Immunoglobulin G

The V-regions of the Heavy (VH) and Light (VL) chains, that form the CDR or antigen-binding site, are produced in the B-cell by an interesting process, called VDJ recombination (a.k.a. somatic recombination). In the naïve B-cell, from the moment of its formation, there are 3 distinct type of gene segments (Variable, Diverse, and Joining segments) in the chromosome, present in what is known as a ‘germline’ configuration; for example, the area on chromosome 14, responsible for human Ig Heavy Chain (a.k.a. Heavy Chain locus), contains a total of 44 V-genes [8] (classifiable into 7 different families, VH1-7), 27 D-genes (of which 25 are involved in antibody generation), and 6 J-genes [9]. Prior to the generation of the antibody protein molecules, there occurs a VDJ recombination event, a nearly random rearrangement of the germline gene segments, eventually bringing together one of each, from which the final protein molecule is made. The Light chains (of which there are two types, λ and κ) similarly have V and J recombination (lacking the D segment). The randomness of the segment selection process is responsible for the generation of massive diversity in the antigen-recognition capability. To illustrate:

VDJ Recombination Schema

VDJ Recombination (Image courtesy: Wikimedia Commons)

In addition to this recombinatorial process that occurs in the germline gene, another process introduces further diversity to the antigen-recognition capabilities of the antibody, once the B-cell has encountered an antigen. This secondary process is known as Somatic Hypermutation; antigen-recognition by a naïve B-cell stimulates its proliferation, during which the chromosomal locus responsible for antibody generation mutates (mostly point mutations, in form of single base substitutions) extremely rapidly (100,000-1 million fold higher rate) to create a high degree of variation in primary structure. These mutations occur mostly at DNA “hotspots” known as hypervariable regions that correspond to CDRs, and result in enhanced affinity for the target, cognate antigen.

Somatic Hypermutation is followed by another process known as Clonal Selection; hypermutated B-cells are presented with the cognate antigens by a type of cells known as the follicular dendritic cells (FDCs), present in the germinal centers of lymphoid tissue. The B-cell clones/progeny with the highest affinities for the presented antigen are selected to survive, whereas other clones bind antigen with lower affinity are destroyed. The Clonal Selection process thus effectively increases the affinities of secreted antibodies for the target antigen. Taken together, Somatic Hypermutation and Clonal Selection are known as in vivo Affinity Maturation of the antibody.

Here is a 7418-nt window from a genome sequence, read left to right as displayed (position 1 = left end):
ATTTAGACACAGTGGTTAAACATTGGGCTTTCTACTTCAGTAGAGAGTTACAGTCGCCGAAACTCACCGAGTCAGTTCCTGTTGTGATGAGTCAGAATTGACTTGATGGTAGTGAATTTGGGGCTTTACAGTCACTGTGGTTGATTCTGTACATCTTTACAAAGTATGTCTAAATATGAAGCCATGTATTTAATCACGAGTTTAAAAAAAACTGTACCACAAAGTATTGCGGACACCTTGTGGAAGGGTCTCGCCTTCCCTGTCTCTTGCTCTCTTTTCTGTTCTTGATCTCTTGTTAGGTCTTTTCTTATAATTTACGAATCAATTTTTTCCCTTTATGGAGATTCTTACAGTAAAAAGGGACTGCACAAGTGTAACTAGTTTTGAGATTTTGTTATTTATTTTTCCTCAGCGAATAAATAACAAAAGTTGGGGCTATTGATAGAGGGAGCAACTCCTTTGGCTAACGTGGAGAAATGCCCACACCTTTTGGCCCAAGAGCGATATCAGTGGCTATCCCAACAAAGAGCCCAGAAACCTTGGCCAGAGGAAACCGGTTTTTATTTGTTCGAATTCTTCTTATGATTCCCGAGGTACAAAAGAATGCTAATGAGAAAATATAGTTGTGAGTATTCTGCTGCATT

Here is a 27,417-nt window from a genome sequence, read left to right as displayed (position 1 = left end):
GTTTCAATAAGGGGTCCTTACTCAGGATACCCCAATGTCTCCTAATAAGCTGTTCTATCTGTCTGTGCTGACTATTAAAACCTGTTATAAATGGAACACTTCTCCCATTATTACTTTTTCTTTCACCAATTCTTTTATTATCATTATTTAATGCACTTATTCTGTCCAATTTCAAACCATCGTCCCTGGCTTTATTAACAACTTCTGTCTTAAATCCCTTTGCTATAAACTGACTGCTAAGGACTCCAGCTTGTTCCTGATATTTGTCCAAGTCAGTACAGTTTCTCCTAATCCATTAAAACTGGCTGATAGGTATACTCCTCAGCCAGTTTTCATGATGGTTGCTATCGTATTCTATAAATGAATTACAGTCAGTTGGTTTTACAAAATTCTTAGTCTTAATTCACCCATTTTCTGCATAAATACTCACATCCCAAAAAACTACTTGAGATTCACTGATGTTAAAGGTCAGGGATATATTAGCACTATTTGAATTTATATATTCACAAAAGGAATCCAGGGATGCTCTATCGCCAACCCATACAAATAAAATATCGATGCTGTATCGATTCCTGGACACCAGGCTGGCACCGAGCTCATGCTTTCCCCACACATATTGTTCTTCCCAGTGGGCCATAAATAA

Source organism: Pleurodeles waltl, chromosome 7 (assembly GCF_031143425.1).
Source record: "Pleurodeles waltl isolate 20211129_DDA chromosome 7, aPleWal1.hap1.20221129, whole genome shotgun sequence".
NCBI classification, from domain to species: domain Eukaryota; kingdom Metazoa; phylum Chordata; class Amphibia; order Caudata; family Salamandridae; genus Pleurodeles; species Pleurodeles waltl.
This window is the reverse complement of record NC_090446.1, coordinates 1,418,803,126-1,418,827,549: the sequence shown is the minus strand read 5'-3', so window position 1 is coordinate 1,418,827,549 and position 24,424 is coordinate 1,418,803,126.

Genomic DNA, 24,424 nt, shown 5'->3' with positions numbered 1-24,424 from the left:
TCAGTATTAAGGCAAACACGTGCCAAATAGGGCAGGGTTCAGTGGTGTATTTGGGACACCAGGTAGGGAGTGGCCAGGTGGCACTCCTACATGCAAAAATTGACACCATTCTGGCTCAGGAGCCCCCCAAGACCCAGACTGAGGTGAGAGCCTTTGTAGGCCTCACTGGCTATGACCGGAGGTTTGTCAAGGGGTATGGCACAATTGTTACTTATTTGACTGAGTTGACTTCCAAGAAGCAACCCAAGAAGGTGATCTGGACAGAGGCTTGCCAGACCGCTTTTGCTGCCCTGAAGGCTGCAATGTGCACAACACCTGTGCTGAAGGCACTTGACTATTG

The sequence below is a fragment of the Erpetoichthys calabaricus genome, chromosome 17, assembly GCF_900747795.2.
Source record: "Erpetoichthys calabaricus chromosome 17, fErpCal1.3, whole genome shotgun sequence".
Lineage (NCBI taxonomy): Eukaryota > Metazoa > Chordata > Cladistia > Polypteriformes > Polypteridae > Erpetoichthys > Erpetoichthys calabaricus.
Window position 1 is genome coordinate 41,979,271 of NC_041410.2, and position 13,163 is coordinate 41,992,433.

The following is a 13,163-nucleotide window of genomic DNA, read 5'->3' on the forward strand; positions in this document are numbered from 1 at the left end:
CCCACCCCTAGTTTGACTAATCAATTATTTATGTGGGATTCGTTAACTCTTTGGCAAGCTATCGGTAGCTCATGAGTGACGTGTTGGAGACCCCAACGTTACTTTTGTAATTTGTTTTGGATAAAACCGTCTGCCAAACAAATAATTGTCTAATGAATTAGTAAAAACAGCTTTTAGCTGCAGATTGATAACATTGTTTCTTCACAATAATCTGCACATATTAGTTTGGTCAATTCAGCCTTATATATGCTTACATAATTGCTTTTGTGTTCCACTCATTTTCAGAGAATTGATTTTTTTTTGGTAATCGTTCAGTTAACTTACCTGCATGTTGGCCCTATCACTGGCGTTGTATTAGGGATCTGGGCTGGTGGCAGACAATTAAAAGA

The antigen that stimulates this process may be extrinsic, such as a vaccine antigen, or antigen from an infecting microbe, or intrinsic/autologous, such as a component of the host’s own body. While the former leads to a beneficial immune response, it is not hard to imagine that the latter may cause debilitating ‘autoimmune’ disorders if host’s own antibodies recognize and attack internal physiological components. The immune system has a checkpoint to prevent this, a process called Central Tolerance, that – for B-cells – occurs in the bone marrow and regulates autoreactive B-cells in several ways, including receptor editing (gene rearrangements to change reactive Ig molecules on the B-cell surface to non-reactive ones), clonal deletion (antigen-induced loss of cells from the B-cell repertoire via programmed cell death/apoptosis), and the induction of anergy (a.k.a. non-responsiveness). An additional checkpoint for those mature self-reacting B-cells that may survive this process and reach the peripheral lymphoid tissues is the requirement of T-lymphocyte signals. B-cells need co-stimulatory signals from T-cells in presence of the cognate antigen in order to proliferate and produce antibodies; therefore, mature B-cells recognizing self-antigens are denied T-cell help in the periphery and eliminated by apoptosis or anergy – the process being known as Peripheral Tolerance.

One important fact to remember is that the Central Tolerance requires B-cells to be exposed to self-antigens during maturation, i.e. antigens present in primary lymphoid organs. In the bone marrow, this exposure is naturally limited to bone-marrow specific antigens either present in the bone-marrow, or imported by circulation. Therefore, in a relatively healthy host, there may be a small proportion of mature B-cells that escaped these checkpoints and continue to secrete low-affinity antibodies to endogenous substances. For example, a 1996 paper [10] reported that naturally-occurring IgG and IgA autoantibodies specific for the pro-inflammatory cytokine Interleukin (IL)-1α occur in the sera of 5-25% healthy individuals. The other important concept to remember in the context of this discussion is that therapeutic MAbs produced in vitro do not undergo these in vivo checkpoints to eliminate self-reactive antibodies.